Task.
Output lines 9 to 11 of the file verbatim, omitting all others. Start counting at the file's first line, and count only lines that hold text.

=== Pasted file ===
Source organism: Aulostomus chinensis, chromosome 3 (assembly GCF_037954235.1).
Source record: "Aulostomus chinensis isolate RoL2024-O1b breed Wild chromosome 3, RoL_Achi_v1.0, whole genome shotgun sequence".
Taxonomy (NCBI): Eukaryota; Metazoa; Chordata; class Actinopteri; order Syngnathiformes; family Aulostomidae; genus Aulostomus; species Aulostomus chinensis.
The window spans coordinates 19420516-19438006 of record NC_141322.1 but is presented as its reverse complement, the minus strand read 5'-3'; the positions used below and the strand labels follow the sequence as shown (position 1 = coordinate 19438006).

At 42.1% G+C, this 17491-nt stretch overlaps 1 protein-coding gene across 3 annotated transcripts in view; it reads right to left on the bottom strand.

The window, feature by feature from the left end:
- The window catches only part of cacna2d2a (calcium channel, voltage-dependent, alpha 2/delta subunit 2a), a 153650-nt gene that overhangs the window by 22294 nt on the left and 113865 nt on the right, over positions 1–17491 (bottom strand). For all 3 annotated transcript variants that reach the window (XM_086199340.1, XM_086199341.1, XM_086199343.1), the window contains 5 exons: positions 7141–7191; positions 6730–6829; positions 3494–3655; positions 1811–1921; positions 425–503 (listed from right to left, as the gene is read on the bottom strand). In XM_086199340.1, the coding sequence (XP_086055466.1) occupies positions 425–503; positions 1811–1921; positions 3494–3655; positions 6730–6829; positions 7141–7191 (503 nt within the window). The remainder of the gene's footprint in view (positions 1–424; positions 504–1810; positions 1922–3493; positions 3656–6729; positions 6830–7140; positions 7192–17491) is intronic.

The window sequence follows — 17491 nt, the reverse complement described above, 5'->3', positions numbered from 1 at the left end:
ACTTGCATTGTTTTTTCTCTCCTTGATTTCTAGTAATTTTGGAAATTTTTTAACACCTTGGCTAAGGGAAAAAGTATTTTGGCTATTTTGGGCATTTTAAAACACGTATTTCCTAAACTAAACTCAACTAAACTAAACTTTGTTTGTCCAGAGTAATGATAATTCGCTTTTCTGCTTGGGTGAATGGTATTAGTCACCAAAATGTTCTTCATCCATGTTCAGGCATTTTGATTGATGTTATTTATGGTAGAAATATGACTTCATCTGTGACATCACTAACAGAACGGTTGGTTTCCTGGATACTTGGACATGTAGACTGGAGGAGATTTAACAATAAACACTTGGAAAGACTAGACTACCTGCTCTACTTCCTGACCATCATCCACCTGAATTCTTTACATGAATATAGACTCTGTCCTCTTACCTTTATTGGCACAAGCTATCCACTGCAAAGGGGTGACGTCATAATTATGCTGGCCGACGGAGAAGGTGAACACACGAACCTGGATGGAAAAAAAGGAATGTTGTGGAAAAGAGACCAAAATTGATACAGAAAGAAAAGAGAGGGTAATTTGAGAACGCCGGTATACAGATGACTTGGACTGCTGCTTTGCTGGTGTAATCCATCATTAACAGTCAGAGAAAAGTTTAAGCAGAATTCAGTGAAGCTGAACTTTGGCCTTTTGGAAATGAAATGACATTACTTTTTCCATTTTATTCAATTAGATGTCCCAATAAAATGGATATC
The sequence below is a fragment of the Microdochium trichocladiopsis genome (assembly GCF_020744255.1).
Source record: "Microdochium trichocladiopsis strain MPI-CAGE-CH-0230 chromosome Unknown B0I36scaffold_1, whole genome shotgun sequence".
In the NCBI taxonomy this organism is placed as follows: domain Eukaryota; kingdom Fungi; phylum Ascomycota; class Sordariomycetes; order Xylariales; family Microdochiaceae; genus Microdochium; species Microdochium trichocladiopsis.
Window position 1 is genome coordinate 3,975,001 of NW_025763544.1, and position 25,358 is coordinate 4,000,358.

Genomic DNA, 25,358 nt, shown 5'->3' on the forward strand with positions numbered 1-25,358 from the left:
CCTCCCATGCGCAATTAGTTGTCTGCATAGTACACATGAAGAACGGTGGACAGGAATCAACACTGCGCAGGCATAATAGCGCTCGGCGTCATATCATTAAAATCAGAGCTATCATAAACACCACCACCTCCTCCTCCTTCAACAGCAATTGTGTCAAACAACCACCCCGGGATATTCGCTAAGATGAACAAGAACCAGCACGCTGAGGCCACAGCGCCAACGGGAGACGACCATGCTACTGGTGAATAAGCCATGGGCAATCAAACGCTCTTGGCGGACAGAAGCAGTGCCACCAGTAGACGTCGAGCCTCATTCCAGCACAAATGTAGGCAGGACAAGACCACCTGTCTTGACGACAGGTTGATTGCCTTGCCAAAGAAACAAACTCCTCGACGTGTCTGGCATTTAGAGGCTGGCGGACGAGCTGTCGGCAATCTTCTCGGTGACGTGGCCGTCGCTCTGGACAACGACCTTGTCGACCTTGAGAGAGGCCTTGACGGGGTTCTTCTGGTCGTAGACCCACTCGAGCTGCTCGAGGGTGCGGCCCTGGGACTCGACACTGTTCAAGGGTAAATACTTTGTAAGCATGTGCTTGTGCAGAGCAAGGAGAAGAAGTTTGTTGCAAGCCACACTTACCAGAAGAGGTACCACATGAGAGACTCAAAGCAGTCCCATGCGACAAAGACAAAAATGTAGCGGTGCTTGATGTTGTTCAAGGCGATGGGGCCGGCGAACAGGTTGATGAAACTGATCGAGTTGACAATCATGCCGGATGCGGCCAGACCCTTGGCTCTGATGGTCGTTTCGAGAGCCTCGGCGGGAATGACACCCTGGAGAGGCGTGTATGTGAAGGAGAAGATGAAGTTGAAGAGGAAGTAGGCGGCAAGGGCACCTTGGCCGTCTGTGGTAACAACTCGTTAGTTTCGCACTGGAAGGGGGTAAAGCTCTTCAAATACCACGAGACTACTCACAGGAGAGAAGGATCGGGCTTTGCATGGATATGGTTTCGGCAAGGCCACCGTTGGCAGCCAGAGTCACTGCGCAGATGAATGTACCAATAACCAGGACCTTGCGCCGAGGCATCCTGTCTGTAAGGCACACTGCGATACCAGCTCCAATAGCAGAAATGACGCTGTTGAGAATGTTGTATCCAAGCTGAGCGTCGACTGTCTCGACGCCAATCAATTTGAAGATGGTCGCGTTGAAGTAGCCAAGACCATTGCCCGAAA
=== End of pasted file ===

ACTTGCATTGTTTTTTCTCTCCTTGATTTCTAGTAATTTTGGAAATTTTTTAACACCTTGGCTAAGGGAAAAAGTATTTTGGCTATTTTGGGCATTTTAAAACACGTATTTCCTAAACTAAACTCAACTAAACTAAACTTTGTTTGTCCAGAGTAATGATAATTCGCTTTTCTGCTTGGGTGAATGGTATTAGTCACCAAAATGTTCTTCATCCATGTTCAGGCATTTTGATTGATGTTATTTATGGTAGAAATATGACTTCATCTGTGACATCACTAACAGAACGGTTGGTTTCCTGGATACTTGGACATGTAGACTGGAGGAGATTTAACAATAAACACTTGGAAAGACTAGACTACCTGCTCTACTTCCTGACCATCATCCACCTGAATTCTTTACATGAATATAGACTCTGTCCTCTTACCTTTATTGGCACAAGCTATCCACTGCAAAGGGGTGACGTCATAATTATGCTGGCCGACGGAGAAGGTGAACACACGAACCTGGATGGAAAAAAAGGAATGTTGTGGAAAAGAGACCAAAATTGATACAGAAAGAAAAGAGAGGGTAATTTGAGAACGCCGGTATACAGATGACTTGGACTGCTGCTTTGCTGGTGTAATCCATCATTAACAGTCAGAGAAAAGTTTAAGCAGAATTCAGTGAAGCTGAACTTTGGCCTTTTGGAAATGAAATGACATTACTTTTTCCATTTTATTCAATTAGATGTCCCAATAAAATGGATATC
The sequence below is a fragment of the Microdochium trichocladiopsis genome (assembly GCF_020744255.1).
Source record: "Microdochium trichocladiopsis strain MPI-CAGE-CH-0230 chromosome Unknown B0I36scaffold_1, whole genome shotgun sequence".